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    Despite the sectarianism that was a part of Saddam Hussein's Baathist rule, the relationships between Sunni and Shia (and the ethnic group Kurds) saw a significant and violent breakdown following the 2003 invasion. The breakdown of the relationships and division of Iraqis into strict ethnic and sectarian enclaves was part of a concerted strategy led by General Petraeus who employed the classic 'divide and rule'. The 'strategy', however, has left Iraq in a state of bloody sectarian strife, hindering on a civil war, and mitigated an environment allowing Al Qaeda to gain significant footing and support in Iraq amongst many Sunni-majority areas.

    It was recently revealed that the Pentagon assisted in the creation of sectarian detention and torture centers, used to get information from primarily Sunni Iraqi insurgents.

    The UN estimates that 2013 was the 'deadliest' year in five years -since 2008- for Iraq, with almost 9,000 killed in sectarian violence.

    4. Iraqi Women Don't Have it Better. In fact, They Have it Worse

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    Despite the usual rah-rah-sis-boom-bah chant of 'saving Muslim women' and all that freedom love, Iraqi women are not exactly joyously parading their love for democracy-by-force. Independent journalist Rania Khalek outlines the severe setbacks faced by Iraqi women as a result of the war in a piece written for the MENA blog, Muftah.

    She writes (emphasis added):

    "The loss of husbands and fathers over the last decade has left 2 million Iraqi women widowed. Furthermore, estimates put the number of orphaned Iraqi children at 5 million, most of whom are growing up without an education. As a result, says OWFI, there are now “more than 3 million women and girls with no source of income or protection, thereby turning them into a helpless population” and making them vulnerable to “trafficking, sexual exploitation, polygamy, and religious pleasure marriages.”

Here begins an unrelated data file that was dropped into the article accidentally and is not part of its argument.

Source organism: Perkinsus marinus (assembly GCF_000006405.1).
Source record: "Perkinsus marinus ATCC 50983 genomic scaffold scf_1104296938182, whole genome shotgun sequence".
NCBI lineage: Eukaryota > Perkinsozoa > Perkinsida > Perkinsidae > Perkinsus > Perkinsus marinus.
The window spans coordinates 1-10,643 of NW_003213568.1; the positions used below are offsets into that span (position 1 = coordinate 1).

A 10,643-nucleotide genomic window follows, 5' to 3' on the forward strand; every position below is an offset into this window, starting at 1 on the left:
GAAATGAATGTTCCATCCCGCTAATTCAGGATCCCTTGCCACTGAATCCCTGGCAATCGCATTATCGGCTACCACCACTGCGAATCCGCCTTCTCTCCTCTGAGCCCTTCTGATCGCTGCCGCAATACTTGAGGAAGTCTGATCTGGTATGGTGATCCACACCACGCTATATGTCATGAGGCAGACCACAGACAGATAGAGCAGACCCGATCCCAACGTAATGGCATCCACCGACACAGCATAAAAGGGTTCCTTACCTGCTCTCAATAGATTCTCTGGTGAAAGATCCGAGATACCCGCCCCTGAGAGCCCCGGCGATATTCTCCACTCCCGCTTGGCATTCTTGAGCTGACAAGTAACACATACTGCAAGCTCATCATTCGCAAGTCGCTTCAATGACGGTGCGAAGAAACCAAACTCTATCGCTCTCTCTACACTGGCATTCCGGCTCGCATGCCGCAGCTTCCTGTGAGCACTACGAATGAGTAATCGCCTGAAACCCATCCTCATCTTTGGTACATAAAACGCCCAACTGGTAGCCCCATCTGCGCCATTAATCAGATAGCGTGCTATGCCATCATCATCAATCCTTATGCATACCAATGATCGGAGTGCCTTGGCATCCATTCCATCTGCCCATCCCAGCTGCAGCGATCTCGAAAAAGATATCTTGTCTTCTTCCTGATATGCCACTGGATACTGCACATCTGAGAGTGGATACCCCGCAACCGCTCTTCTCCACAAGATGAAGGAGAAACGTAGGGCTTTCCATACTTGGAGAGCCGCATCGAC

Khalek continues (emphasis added):

    "Human Rights Watch (HRW) declared in a 2011 report that “life in Iraq is actually getting worse for women” and accused the U.S.-backed Iraqi government of “violating with impunity the rights of Iraq’s most vulnerable citizens, especially women and detainees.”

    According to HRW’s 2013 Iraq Report, the torture and rape of women detainees in pre-trial detention has continued with impunity under Prime Minister Nouri al-Maliki’s government, but the United States is partly responsible. “The failure of the US and UK to hold their troops accountable for abuses in detention and extra judicial killings during their presence in the country seems to have paved the way for the current government to make excuses for abuses, failure of law and order, and lack of accountability,” argues HRW.
    "

    5. The War in Iraq has Cost You More than $2 trillion

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    Nothing really compares to the human cost of war. But when your (just ONE of the declared two!) war costs hit over $2 trillion, estimated to rise to $6 trillion over the next four decades - it's a pretty shitty fiscal situation to be in.

    The Bush administration had estimated the war to cost only $50-$60 billion.